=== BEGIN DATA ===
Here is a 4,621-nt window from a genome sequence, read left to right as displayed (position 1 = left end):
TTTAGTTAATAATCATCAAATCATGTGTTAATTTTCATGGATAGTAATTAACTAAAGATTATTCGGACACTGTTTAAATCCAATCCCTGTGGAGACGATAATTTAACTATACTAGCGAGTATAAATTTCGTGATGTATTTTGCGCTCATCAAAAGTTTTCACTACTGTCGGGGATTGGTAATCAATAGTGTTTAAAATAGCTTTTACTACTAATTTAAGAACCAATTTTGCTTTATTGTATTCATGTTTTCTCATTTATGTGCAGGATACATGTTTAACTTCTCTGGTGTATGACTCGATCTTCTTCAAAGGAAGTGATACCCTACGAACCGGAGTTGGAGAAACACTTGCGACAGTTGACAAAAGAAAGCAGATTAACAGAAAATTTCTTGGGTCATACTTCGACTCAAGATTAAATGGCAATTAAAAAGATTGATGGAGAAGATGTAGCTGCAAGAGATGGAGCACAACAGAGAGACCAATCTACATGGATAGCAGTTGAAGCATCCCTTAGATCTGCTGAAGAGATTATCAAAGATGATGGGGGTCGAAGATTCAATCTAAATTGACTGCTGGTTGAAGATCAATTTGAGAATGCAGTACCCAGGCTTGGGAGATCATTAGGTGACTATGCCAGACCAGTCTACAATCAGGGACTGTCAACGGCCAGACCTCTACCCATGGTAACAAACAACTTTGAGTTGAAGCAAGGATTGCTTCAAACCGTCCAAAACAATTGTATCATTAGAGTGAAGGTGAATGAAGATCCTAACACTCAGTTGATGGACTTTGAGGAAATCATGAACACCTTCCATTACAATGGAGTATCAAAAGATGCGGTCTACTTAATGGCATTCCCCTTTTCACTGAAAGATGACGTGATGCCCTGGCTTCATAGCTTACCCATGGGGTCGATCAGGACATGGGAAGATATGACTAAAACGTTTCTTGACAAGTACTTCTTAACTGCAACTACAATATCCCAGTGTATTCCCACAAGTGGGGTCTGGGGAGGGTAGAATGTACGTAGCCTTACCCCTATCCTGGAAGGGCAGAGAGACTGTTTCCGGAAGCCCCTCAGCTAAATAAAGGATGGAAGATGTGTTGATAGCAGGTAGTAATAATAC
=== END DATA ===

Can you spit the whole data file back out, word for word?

Here is a 4,621-nt window from a genome sequence, read left to right as displayed (position 1 = left end):
TTTAGTTAATAATCATCAAATCATGTGTTAATTTTCATGGATAGTAATTAACTAAAGATTATTCGGACACTGTTTAAATCCAATCCCTGTGGAGACGATAATTTAACTATACTAGCGAGTATAAATTTCGTGATGTATTTTGCGCTCATCAAAAGTTTTCACTACTGTCGGGGATTGGTAATCAATAGTGTTTAAAATAGCTTTTACTACTAATTTAAGAACCAATTTTGCTTTATTGTATTCATGTTTTCTCATTTATGTGCAGGATACATGTTTAACTTCTCTGGTGTATGACTCGATCTTCTTCAAAGGAAGTGATACCCTACGAACCGGAGTTGGAGAAACACTTGCGACAGTTGACAAAAGAAAGCAGATTAACAGAAAATTTCTTGGGTCATACTTCGACTCAAGATTAAATGGCAATTAAAAAGATTGATGGAGAAGATGTAGCTGCAAGAGATGGAGCACAACAGAGAGACCAATCTACATGGATAGCAGTTGAAGCATCCCTTAGATCTGCTGAAGAGATTATCAAAGATGATGGGGGTCGAAGATTCAATCTAAATTGACTGCTGGTTGAAGATCAATTTGAGAATGCAGTACCCAGGCTTGGGAGATCATTAGGTGACTATGCCAGACCAGTCTACAATCAGGGACTGTCAACGGCCAGACCTCTACCCATGGTAACAAACAACTTTGAGTTGAAGCAAGGATTGCTTCAAACCGTCCAAAACAATTGTATCATTAGAGTGAAGGTGAATGAAGATCCTAACACTCAGTTGATGGACTTTGAGGAAATCATGAACACCTTCCATTACAATGGAGTATCAAAAGATGCGGTCTACTTAATGGCATTCCCCTTTTCACTGAAAGATGACGTGATGCCCTGGCTTCATAGCTTACCCATGGGGTCGATCAGGACATGGGAAGATATGACTAAAACGTTTCTTGACAAGTACTTCTTAACTGCAACTACAATATCCCAGTGTATTCCCACAAGTGGGGTCTGGGGAGGGTAGAATGTACGTAGCCTTACCCCTATCCTGGAAGGGCAGAGAGACTGTTTCCGGAAGCCCCTCAGCTAAATAAAGGATGGAAGATGTGTTGATAGCAGGTAGTAATAATAC